AS NSW recorded its worst day yet with 1218 COVID cases, 23-year-old Liz Varley of Maitland was among the throngs of Hunter residents being vaccinated yesterday.
As someone who faced the public at work over the counter in a food outlet, and who has a relative in the ambulance service, Ms Varley said it had been an easy enough choice to be vaccinated.
Yesterday was her second shot of Pfizer.
"My dad's in the control centre and I'm in the shop, so the possibility of getting it (COVID) and passing it on does play on your mind," Ms Varley said.
"I haven't been asked by work (to get a jab) but I was booked in pretty early. I think a lot of people my age are seeing what is happening and are coming around to the idea of being vaccinated."
Australia's late start to vaccination - "it's not a race" became "it's a race" - means were are demonstrably behind other developed nations when it comes to inoculation rates.
The latest OECD figures show Iceland at the top with 76 per cent of its population fully vaccinated with two shots.
Three nations are in the 70s, eight in the 60s, 13 in the 50s, seven in the 40s and one in the 30s.
The graph tails out with Columbia 28 per cent, South Korea 27 per cent, Australia 26 per cent, Mexico 25 per cent, New Zealand 21 per cent and Costa Rica 19 per cent.
If Australia lags overall vaccination rates, official figures also show considerable variation from region to region.
Some parts of the Hunter are above the national 26 per cent rate: Port Stephens on 33.8 per cent fully vaccinated, Lake Macquarie on 33 percent and Newcastle on 32.2 per cent lead the region.
The Hunter's lowest vaccination rates are at Muswellbrook, where 20.8 per cent have had two jabs, then Cessnock, with 22.4 per cent and Singleton, with 23.9 per cent.
HUNTER VACCINATION RATES: first dose, fully vaccinated
- Cessnock: 48.6%, 22.4%
- Dungog: 61.9%, 31%
- Lake Macquarie: 61.3%, 33%
- Maitland: 55.8%, 28.5%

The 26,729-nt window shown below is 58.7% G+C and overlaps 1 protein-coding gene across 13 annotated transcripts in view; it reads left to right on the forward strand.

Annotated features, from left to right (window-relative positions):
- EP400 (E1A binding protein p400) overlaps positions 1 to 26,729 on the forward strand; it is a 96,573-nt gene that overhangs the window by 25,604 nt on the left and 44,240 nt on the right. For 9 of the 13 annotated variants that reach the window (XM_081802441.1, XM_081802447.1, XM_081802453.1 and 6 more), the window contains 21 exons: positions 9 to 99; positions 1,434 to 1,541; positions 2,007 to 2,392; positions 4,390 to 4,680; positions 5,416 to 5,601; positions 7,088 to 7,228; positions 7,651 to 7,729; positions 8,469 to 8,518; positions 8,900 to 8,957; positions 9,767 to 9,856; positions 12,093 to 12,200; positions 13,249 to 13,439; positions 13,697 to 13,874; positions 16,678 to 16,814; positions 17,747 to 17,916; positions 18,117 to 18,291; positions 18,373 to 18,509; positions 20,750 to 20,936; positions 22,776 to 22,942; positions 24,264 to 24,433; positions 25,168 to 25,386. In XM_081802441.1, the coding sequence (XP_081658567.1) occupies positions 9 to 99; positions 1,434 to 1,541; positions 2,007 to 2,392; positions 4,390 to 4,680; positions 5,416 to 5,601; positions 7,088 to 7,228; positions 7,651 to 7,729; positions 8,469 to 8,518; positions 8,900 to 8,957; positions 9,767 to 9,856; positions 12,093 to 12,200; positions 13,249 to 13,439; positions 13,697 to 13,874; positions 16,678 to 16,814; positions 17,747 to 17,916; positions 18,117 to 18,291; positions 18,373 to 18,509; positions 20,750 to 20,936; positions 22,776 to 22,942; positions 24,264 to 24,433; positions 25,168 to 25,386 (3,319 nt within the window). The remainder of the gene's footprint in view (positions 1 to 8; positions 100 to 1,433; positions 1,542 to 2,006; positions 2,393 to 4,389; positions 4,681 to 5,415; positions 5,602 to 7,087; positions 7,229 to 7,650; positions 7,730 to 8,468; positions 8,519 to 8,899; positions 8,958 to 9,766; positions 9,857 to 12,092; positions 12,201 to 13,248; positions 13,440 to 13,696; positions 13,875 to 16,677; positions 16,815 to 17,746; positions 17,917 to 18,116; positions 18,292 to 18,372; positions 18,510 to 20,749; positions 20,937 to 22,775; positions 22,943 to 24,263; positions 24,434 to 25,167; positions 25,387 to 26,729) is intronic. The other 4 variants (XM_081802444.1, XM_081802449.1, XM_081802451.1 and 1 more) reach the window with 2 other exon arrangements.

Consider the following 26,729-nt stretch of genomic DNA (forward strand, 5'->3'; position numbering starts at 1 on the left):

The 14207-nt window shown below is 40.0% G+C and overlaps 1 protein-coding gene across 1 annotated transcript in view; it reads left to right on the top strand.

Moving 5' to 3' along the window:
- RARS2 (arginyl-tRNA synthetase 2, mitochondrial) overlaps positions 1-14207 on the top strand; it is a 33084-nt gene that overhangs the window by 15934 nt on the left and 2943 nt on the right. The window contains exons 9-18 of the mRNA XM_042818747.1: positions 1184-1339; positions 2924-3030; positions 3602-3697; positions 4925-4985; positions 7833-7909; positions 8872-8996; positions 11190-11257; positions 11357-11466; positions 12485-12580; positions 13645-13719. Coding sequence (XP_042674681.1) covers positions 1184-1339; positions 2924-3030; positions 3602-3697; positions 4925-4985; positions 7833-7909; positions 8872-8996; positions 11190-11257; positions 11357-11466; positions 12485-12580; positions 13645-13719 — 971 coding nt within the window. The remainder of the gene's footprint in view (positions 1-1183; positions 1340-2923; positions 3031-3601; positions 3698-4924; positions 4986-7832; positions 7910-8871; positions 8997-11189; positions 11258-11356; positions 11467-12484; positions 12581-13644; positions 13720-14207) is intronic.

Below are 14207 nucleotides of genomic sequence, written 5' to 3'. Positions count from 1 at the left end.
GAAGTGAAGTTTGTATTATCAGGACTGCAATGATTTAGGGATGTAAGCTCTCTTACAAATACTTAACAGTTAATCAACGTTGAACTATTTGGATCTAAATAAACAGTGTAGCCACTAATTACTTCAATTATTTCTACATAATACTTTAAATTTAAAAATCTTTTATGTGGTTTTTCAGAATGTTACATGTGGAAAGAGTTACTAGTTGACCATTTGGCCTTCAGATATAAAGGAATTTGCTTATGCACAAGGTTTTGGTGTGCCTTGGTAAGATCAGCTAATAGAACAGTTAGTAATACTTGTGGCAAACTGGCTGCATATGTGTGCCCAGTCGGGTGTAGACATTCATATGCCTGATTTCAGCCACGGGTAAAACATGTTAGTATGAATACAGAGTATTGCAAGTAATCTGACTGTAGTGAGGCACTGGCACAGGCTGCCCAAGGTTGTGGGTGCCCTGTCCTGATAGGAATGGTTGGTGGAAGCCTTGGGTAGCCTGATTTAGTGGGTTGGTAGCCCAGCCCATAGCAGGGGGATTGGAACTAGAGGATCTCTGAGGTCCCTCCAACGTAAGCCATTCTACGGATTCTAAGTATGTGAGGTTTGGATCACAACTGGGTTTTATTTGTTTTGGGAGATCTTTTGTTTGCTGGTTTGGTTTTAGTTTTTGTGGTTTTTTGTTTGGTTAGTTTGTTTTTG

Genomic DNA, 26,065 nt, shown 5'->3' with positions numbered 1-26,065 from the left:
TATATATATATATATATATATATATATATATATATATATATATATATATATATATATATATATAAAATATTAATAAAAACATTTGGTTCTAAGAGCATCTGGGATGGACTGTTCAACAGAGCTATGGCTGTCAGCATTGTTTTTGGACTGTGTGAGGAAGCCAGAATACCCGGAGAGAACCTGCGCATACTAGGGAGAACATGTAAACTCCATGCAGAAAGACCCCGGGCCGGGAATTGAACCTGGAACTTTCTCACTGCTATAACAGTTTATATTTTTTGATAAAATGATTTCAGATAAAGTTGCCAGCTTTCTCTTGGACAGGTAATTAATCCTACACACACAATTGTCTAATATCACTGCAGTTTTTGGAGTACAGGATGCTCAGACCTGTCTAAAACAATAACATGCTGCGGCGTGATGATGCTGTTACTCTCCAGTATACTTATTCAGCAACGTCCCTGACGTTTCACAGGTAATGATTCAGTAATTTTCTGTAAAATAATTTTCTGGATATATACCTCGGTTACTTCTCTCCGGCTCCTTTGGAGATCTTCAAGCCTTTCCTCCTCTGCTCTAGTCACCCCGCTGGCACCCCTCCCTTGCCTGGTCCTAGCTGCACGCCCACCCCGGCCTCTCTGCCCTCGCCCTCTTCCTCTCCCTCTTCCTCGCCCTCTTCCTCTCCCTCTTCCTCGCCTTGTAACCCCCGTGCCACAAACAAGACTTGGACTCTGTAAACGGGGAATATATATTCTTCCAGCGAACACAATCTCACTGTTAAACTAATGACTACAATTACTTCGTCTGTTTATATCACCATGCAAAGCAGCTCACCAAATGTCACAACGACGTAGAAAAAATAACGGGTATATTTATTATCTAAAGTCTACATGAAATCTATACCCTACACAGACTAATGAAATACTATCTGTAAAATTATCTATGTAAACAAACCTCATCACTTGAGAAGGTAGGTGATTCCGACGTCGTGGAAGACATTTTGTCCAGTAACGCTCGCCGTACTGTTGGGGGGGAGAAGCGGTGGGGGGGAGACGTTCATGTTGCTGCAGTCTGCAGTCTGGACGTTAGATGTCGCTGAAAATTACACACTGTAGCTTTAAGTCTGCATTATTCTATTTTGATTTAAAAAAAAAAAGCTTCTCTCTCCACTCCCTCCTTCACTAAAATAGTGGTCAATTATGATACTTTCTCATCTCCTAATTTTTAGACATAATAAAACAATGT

- Muswellbrook: 46.5%, 20.8%
- Newcastle: 57.9%, 32.2%
- Port Stephens: 62.2%, 33.8%
- Singleton 51.6%, 23.9%
- Upper: 59.1%, 33.6%
The Labor federal member for Hunter, Joel Fitzgibbon, said "moderate levels of vaccine hesitancy and our very low COVID-19 cases" were two reasons for the low take-up rates.
"But the primary problem is a lack of Pfizer vaccines for the young and those with underlying health problems who have been advised against receiving AstraZeneca," Mr Fitzgibbon said.
"That's why I was so angry when our small allocation of Pfizer was sent back to Sydney.
"I again urge the government to provide us with more Pfizer and I urge everyone in our community to join the vaccination program."
State Labor member for Cessnock, Clayton Barr said regional NSW was "in the too-hard basket" for the Berejiklian government.
"We want to get vaccinated but we can't, because the premier is not providing access," Mr Barr said yesterday.
"We still have front-line workers waiting to have access, people classified as 1a - the highest of five priority groups - but they can't get vaccinated because we don't have access to the recommended Pfizer.
"Meanwhile, other parts of the state have so much Pfizer that the least urgent on this classification are getting shots. It's a nasty joke and Ms Berejiklian's words each morning are a cruel punchline."
The other arm of the two-pronged COVID defence strategy - that of widespread testing - was also getting a solid workout yesterday at various Hunter testing sites, including the "pop-up" facility at Windale in the wake of a positive test from a James Street resident who had recently returned from Sydney.
One of those tested yesterday was Michael Dubois, who also lives in James Street, but "up at other end".
The 57-year-old said he was not working at the moment - "I pretty much keep myself to myself' - but he was scheduled for his first vaccine shot next week and wanted "to make sure".
"I was worried about getting vaccinated if I had COVID, but didn't know I had it, without any symptoms," Mr Dubois said.
"This test will make sure."
Hunter New England Local Health District COVID response leader Elizabeth Grist said people were urged to come forward for vaccination provided they were not confirmed COVID cases, contacts of cases, were isolating or had symptoms.
Ms Grist said vaccine supply was a federal responsibility: bookings could be made online through the Commonwealth eligibility checker.
She said Belmont was doing 1000 AstraZeneca shots a week as well as Pfizer.
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